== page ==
With gardening season upon us, consider making parties out of produce swaps and canning/preserving activities. Invite friends over with their extra garden bounty and trade with others, while enjoying refreshments and trading garden stories. Or, consolidate produce and can or preserve food in a group setting, asking everyone to bring along canning jars, fruits, veggies, etc. It's a lot of fun and you can try new methods and recipes. This is cheap entertainment and a great way to put up veggies and jellies for the winter or for holiday gifts. If friends don't have a garden, invite them anyway and they can swap other items like the pectin needed for jelly or a bottle of wine or seltzer. ~Z.
Inexpensive Drying Racks
My washer and dryer are upstairs in my condo, and I have no basement and I cannot dry laundry outdoors. Rather than buying the expensive fan and rack drying combination, I put up my old wooden drying rack and turn on the overhead fan. A portable fan would work too. My clothes dry quicker and get less wear and tear than in the dryer, and I cool off at the same time! Not only do I save the cost of the new "drying system," but I also save money on running my clothes dryer by using what I already own. ~Barbara in CT
Buying a Mattress
I used to work as a "sleep consultant" at one of the biggest mattress chains in the country. Sales reps are able to discount the mattresses up to 50% and still make money, but they won't always be willing to play with the price. The best way to save money is go to a large mattress chain store in a location that doesn't have a lot of shopping. The sales reps there are under pressure to make their numbers, and they're willing to chop the price up more than others. On Tuesday nights, after they've spent eleven hours not selling anything, they're willing to discount close to 50%. I know because I used to get excited when people even looked in my store on Tuesdays. Let alone told me they'd buy if I gave them a good enough price. ~Michael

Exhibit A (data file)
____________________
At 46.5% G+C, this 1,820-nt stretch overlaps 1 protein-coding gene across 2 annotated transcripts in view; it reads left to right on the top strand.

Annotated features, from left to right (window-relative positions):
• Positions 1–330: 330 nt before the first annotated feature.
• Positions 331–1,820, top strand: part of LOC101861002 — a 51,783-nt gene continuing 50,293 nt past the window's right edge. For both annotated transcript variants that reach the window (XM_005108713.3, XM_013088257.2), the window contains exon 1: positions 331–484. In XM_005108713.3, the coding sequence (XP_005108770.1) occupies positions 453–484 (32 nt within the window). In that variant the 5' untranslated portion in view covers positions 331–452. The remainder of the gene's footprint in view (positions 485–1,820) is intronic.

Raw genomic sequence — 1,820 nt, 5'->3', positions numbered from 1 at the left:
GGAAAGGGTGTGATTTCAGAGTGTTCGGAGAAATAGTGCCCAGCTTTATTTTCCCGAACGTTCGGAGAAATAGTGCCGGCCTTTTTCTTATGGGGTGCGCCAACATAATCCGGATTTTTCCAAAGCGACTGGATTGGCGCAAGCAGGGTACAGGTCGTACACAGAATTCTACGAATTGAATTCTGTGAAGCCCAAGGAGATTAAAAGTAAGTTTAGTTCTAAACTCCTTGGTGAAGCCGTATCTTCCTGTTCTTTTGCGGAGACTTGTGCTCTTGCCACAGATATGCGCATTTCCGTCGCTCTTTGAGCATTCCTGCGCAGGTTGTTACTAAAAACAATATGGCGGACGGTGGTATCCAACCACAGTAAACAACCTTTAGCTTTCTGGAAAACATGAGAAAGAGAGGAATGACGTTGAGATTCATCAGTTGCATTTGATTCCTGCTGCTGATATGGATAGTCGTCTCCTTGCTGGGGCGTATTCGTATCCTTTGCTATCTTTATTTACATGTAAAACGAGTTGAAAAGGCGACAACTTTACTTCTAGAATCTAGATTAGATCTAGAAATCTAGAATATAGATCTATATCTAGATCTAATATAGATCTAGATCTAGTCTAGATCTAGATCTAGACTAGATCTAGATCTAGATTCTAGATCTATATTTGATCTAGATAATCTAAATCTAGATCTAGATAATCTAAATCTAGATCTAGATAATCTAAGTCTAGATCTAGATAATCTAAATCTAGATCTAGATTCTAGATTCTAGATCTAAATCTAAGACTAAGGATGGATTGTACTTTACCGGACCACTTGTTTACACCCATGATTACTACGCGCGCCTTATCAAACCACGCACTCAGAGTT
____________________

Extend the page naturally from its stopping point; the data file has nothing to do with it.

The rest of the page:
Cheaper Pork Chops
In our neck of the woods, the grocery stores often have whole pork loins on sale for $.99 a pound or less. Because they're always at least seven pounds, this looks like a huge hunk of meat, but if you eat pork chops, this is a great deal. Why? Those expensive boneless pork chops are really just sliced pork loin. Sharpen a knife, slice them about 1/2 or 3/4 inch thick, and freeze the chops for later use. You'll feel really smart when you see pork chops on "sale" for $1.49 a pound. Your cost will be less than $1 a pound and a few minutes of prep time. Save two pounds of the pork loin and toss it in the slow cooker with a 1/2 cup of your favorite BBQ sauce. Cook for eight to nine hours on low (your pot may vary) or until it's "falling apart" done. Pull apart meat with a fork, mix in the pan juices and adjust to your taste with more BBQ sauce. Grab some buns and you've got great BBQ pork sandwiches. Freeze any extra for a fast dinner next winter! ~Michelle Y.
Want to live better on the money you already make? Visit www.stretcher.com/r/99.htm to find hundreds of articles to help you stretch your day and your dollar! Copyright 2009 Dollar Stretcher, Inc.